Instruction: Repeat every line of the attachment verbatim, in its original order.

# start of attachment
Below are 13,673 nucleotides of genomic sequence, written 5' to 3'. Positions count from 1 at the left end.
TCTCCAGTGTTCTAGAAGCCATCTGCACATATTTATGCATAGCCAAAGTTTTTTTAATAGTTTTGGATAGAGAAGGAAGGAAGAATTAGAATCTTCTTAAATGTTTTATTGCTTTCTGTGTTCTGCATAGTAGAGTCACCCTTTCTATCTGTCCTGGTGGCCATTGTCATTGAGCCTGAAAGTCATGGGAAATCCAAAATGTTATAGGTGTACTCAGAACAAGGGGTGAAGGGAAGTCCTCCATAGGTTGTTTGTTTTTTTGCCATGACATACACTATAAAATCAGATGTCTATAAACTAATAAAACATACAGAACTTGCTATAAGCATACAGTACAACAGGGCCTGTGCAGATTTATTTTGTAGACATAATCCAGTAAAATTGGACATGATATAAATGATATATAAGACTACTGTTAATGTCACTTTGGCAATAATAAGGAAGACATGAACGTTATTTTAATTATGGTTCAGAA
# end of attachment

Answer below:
Below are 13,673 nucleotides of genomic sequence, written 5' to 3'. Positions count from 1 at the left end.
TCTCCAGTGTTCTAGAAGCCATCTGCACATATTTATGCATAGCCAAAGTTTTTTTAATAGTTTTGGATAGAGAAGGAAGGAAGAATTAGAATCTTCTTAAATGTTTTATTGCTTTCTGTGTTCTGCATAGTAGAGTCACCCTTTCTATCTGTCCTGGTGGCCATTGTCATTGAGCCTGAAAGTCATGGGAAATCCAAAATGTTATAGGTGTACTCAGAACAAGGGGTGAAGGGAAGTCCTCCATAGGTTGTTTGTTTTTTTGCCATGACATACACTATAAAATCAGATGTCTATAAACTAATAAAACATACAGAACTTGCTATAAGCATACAGTACAACAGGGCCTGTGCAGATTTATTTTGTAGACATAATCCAGTAAAATTGGACATGATATAAATGATATATAAGACTACTGTTAATGTCACTTTGGCAATAATAAGGAAGACATGAACGTTATTTTAATTATGGTTCAGAA